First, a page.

Beyond one year after coronary stenting, current guidelines[9, 24-26] have consistently recommended lifelong oral anticoagulant medication without antiplatelet therapy in patients with AF. However, the evidence for discontinuation of antiplatelet therapy in the above guidelines is insufficient, and the above decision was made based on a small number of observational studies . The 2018 ESC guidelines for myocardial revascularization  suggested that aspirin should be taken lifelong for secondary prevention of SCAD after PCI, and even the duration of dual antiplatelet therapy should be extended for acute coronary syndrome (ACS). In patients with AF and SCAD beyond one year after PCI or ACS, the optimal antithrombotic regimen remains uncertain. According to this study of patients with coronary artery disease, there are many risk factors for systemic atherosclerosis, which can cause ischaemic stroke through atrial and nonatrial mechanisms. These patients may require a dual antithrombotic combination of oral anticoagulation and single antiplatelet therapy to avoid systemic embolism and stroke. The OAC-ALONE trial failed to establish the noninferiority of oral anticoagulation alone compared with a regimen of oral anticoagulation and single antiplatelet therapy because patient enrolment was prematurely terminated, leading to an underpowered sample size . The AFIRE study demonstrated that rivaroxaban monotherapy was noninferior to combination anticoagulant therapy for efficacy and superior for major bleeding events in patients with AF and stable coronary artery disease . However, the available evidence falls short of level 1 and class A status, and whether the current recommendation of anticoagulation alone beyond one year after coronary stenting is an optimal strategy remains to be further studied [31, 32].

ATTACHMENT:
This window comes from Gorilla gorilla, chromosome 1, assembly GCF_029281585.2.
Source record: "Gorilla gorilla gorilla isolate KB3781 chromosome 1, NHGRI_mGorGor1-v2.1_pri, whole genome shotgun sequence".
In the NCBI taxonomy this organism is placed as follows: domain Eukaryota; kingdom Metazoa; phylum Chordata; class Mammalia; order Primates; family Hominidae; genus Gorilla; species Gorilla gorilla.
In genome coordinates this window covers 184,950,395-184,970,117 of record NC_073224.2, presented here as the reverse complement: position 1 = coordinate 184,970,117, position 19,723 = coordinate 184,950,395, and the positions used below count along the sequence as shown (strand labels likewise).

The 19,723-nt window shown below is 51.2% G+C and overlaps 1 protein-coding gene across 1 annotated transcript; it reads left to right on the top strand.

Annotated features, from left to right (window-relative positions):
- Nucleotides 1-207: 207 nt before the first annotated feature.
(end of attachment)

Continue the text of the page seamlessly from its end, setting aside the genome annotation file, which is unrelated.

Study strength and limitations
The innovation of this study is that the object of this study is specifically patients with coronary artery disease, who tend to have a higher degree of atherosclerosis than patients with AF alone, and atherosclerotic factors may play a more significant role in the mechanism of ischaemic stroke.
The limitations of this study are that it was a retrospective cross-sectional study, and ischaemic stroke, CHADS2 score, and AF were measured at the same time. Complex aortic plaques and peripheral artery disease were not examined in these patients, so we cannot calculate the CHA2DS2-VASc score and explore its relationship with ischaemic stroke, which still needs further research.